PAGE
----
There is loose talk about obsolescence and the rot at the core of our society and institutions and business. We speak apocalyptically about every systemic crisis. It stretches credibility to extend each individual systemic indictment to the entire structure of business, government, justice, and institutions. Every debatable action does not demand some mandate to destroy the entire system.

We seem obsessed with crisis. What I mean by that is headlines espouse some crisis every day, almost every day some business, some department, some team, is facing a crisis, or we are even encouraged to think our own life is facing a crisis.

But here is the truth about a crisis. Crises do not render the structures created by time obsolete. In fact, time and historical gravity creates an extremely solid structure built upon deep, embedded, memory (and comfort). A crisis, or the perception of a crisis, may cloak this truth, but structures are structures and structures are fairly resistant to wholesale change. And even when the structure does change it is either very slowly or as the result of an absolute catastrophe which shakes the foundation on a tectonic plate level. That said. Even after the worst of worst catastrophes, memory is a stubborn sonuvabitch. Taleb has written some thoughts on this. Regardless. I would suggest we are in this weird place where non-crisis are viewed as real crisis events and real crisis events, even when observably catastrophic, are viewed with a sense of disbelief.

Which leads me to disbelief is a characteristic of a society in crisis.

It would certainly be easy to blame technology because it certainly accelerates and exploits any crisis at hand. Simultaneously, it is also not difficult to envision technology playing a significant role in liberating us from our crisis mentality. So let me state the obvious – belief, or disbelief, is in the purview of humans. And if you agree with that, well, we are in a world of hurt. Let’s call it a society in crisis. The education system seems incapable of producing a level of skills, roles, and character/temperament to weave a social fabric so that effective, positive, whole systems cannot come undone. I believe this is called a capability crisis which often brings with it a true existential crisis and a society wide identity crisis. Simplistically, a capability crisis leads to disbelief in what one sees with their own eyes. Yeah. That’s sounds crazy, but it is happening in the here and now.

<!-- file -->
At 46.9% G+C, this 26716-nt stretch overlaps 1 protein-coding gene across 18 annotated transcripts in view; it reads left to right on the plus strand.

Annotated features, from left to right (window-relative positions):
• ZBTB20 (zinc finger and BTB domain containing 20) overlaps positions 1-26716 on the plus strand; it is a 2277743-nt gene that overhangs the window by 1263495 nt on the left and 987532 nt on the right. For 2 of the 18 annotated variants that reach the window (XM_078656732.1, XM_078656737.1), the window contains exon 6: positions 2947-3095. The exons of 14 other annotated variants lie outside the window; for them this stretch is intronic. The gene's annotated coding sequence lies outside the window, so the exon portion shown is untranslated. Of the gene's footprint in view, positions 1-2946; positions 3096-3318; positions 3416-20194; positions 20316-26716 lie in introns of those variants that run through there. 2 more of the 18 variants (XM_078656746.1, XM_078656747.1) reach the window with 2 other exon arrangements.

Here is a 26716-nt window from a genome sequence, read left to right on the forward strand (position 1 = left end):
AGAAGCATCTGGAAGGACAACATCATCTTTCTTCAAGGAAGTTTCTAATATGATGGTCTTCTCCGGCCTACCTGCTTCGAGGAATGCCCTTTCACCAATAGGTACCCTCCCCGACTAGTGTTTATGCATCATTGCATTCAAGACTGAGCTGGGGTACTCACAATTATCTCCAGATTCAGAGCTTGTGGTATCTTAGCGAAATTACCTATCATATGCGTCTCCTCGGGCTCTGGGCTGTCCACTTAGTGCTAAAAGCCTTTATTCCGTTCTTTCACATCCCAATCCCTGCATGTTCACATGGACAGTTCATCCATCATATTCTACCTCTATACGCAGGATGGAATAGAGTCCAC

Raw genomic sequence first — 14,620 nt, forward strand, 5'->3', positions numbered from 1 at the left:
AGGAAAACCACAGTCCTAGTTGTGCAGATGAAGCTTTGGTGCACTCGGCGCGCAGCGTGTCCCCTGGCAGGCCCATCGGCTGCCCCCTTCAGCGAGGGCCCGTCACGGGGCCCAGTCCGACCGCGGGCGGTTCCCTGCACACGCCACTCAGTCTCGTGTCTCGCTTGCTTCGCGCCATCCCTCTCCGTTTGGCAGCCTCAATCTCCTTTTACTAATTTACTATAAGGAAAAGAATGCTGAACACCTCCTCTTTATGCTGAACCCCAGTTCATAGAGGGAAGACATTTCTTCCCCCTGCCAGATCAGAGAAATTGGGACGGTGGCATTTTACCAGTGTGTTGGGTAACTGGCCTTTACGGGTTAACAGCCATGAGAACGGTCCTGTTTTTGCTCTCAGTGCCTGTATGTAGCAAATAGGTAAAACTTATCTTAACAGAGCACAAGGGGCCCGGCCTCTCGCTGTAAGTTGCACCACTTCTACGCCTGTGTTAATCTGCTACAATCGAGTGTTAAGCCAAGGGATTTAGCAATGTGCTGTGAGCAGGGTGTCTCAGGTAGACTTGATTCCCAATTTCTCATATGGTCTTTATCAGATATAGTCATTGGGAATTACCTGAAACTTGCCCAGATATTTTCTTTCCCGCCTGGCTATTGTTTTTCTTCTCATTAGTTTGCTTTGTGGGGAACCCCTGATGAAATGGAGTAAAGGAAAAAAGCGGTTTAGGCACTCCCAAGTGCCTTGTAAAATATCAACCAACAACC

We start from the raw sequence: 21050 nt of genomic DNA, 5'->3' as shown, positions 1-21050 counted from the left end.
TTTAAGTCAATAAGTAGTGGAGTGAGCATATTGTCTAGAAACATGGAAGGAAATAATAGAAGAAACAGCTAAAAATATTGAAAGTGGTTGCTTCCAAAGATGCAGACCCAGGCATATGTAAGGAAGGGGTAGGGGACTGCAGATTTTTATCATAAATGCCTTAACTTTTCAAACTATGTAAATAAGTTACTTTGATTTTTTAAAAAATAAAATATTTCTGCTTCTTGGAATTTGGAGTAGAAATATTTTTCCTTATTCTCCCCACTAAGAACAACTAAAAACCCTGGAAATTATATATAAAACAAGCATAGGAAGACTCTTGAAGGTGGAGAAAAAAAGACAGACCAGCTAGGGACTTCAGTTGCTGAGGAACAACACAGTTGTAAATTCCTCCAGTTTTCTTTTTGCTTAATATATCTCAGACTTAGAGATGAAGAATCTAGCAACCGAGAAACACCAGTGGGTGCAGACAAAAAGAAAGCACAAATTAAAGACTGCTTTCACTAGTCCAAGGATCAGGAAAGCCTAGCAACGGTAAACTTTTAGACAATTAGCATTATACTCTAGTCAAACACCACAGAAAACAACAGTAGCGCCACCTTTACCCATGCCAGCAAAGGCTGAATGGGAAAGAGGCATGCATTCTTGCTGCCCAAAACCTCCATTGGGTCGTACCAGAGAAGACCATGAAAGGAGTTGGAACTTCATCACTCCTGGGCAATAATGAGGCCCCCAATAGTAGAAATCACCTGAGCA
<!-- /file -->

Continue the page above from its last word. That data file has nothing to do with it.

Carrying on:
“I don’t think <sic> could have lived any other way.

I don’t think he wanted to. He was a crisis addict, a performance addict, a shameless pulpit orator and a scene-grabber. He was a delusional enchanter and a persuader who saw himself as God’s golden boy, and he wrecked a lot of people’s lives.”

John Le Carre

Which leads me to suggest crisis always suggests failure (at least in today’s world).

The corollary to that is to admit failure is to admit loss of control. The counterweight to that, in a society in crisis, is rationalization and ‘rational thinking confused with common sense.’ The problem is rational tends to subjugate imagination to the ‘non-realists’ and, as a result, we are perpetually either on the edge of a crisis, in a crisis, or artificially flush with success. This cycle creates vague expectations, despite the constant call of crisis, that all will be all right ‘tomorrow.’ And if it isn’t ‘all right’ there will always be another crisis to manifest itself before our eyes.

Anyway. It was Chekhov who said any idiot can face a crisis. Business seems intent on creating a generation of idiots by creating false crisis after false crisis, every day, and in every industry. Politicians certainly don’t help, 24/7 media certainly doesn’t help, but inevitably a business is a business and can manage its own narrative within itself. And the truth is most crisis are not crisis – particularly in a business. So, when businesses rally around the crisis de jour it’s just simply a bunch of idiots scampering around all the while losing focus on what is truly important; the future. And maybe that is where the ultimate crisis resides. In a lack of vision of the future. Specifically, not what a future business looks like, but rather what future do we want to create and how can our business thrive within that future. The crisis is a lack of understanding of the nuance with regard to what I just stated. Ponder.

Written by Bruce